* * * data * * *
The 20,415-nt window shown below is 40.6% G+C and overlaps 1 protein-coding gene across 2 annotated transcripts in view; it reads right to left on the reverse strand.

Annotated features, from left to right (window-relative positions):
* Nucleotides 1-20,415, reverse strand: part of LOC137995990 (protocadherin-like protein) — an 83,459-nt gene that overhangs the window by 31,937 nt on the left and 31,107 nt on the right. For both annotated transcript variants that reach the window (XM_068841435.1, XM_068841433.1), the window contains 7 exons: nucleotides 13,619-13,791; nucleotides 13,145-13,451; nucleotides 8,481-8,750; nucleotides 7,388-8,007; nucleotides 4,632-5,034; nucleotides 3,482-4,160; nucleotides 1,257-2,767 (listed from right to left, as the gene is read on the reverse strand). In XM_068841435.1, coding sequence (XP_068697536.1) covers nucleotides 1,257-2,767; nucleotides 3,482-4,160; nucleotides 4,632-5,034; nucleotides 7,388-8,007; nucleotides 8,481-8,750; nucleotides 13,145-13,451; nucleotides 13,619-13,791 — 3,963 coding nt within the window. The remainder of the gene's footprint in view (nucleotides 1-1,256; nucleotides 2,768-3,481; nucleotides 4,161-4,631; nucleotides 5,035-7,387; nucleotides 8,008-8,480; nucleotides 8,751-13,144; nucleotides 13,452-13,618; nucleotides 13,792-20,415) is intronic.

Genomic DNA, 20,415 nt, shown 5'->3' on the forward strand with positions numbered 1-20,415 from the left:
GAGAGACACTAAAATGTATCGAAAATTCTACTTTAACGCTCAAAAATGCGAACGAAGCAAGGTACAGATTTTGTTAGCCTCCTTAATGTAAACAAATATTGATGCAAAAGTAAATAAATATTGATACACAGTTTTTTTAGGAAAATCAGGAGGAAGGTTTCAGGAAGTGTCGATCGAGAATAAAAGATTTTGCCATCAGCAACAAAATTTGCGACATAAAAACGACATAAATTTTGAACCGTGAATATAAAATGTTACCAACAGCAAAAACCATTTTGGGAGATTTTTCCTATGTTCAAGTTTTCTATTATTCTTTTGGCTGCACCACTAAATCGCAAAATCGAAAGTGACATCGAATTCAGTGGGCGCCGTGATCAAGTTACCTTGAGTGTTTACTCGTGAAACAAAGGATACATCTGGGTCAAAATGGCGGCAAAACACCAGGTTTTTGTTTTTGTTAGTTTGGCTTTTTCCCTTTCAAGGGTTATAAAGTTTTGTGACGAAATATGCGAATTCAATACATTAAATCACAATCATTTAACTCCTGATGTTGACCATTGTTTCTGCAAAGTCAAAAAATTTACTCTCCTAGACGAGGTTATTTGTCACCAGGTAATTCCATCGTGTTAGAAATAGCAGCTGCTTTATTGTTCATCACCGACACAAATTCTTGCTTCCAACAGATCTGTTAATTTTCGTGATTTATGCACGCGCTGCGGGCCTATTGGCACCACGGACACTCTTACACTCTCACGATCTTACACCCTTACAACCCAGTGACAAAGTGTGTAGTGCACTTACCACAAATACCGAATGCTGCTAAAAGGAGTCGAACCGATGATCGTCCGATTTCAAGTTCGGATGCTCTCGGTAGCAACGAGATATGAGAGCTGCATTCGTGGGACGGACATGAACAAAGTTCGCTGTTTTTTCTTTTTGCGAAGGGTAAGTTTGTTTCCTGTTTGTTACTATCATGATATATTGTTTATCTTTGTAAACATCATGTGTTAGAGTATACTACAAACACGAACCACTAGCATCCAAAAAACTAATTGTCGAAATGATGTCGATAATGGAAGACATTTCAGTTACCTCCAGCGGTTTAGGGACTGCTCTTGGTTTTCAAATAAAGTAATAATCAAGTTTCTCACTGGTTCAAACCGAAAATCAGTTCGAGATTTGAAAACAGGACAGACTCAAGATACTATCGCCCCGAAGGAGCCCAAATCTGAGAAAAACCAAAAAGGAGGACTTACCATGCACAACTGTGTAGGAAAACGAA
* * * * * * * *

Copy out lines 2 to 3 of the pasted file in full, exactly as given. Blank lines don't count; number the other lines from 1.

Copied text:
Annotated features, from left to right (window-relative positions):
* Nucleotides 1-20,415, reverse strand: part of LOC137995990 (protocadherin-like protein) — an 83,459-nt gene that overhangs the window by 31,937 nt on the left and 31,107 nt on the right. For both annotated transcript variants that reach the window (XM_068841435.1, XM_068841433.1), the window contains 7 exons: nucleotides 13,619-13,791; nucleotides 13,145-13,451; nucleotides 8,481-8,750; nucleotides 7,388-8,007; nucleotides 4,632-5,034; nucleotides 3,482-4,160; nucleotides 1,257-2,767 (listed from right to left, as the gene is read on the reverse strand). In XM_068841435.1, coding sequence (XP_068697536.1) covers nucleotides 1,257-2,767; nucleotides 3,482-4,160; nucleotides 4,632-5,034; nucleotides 7,388-8,007; nucleotides 8,481-8,750; nucleotides 13,145-13,451; nucleotides 13,619-13,791 — 3,963 coding nt within the window. The remainder of the gene's footprint in view (nucleotides 1-1,256; nucleotides 2,768-3,481; nucleotides 4,161-4,631; nucleotides 5,035-7,387; nucleotides 8,008-8,480; nucleotides 8,751-13,144; nucleotides 13,452-13,618; nucleotides 13,792-20,415) is intronic.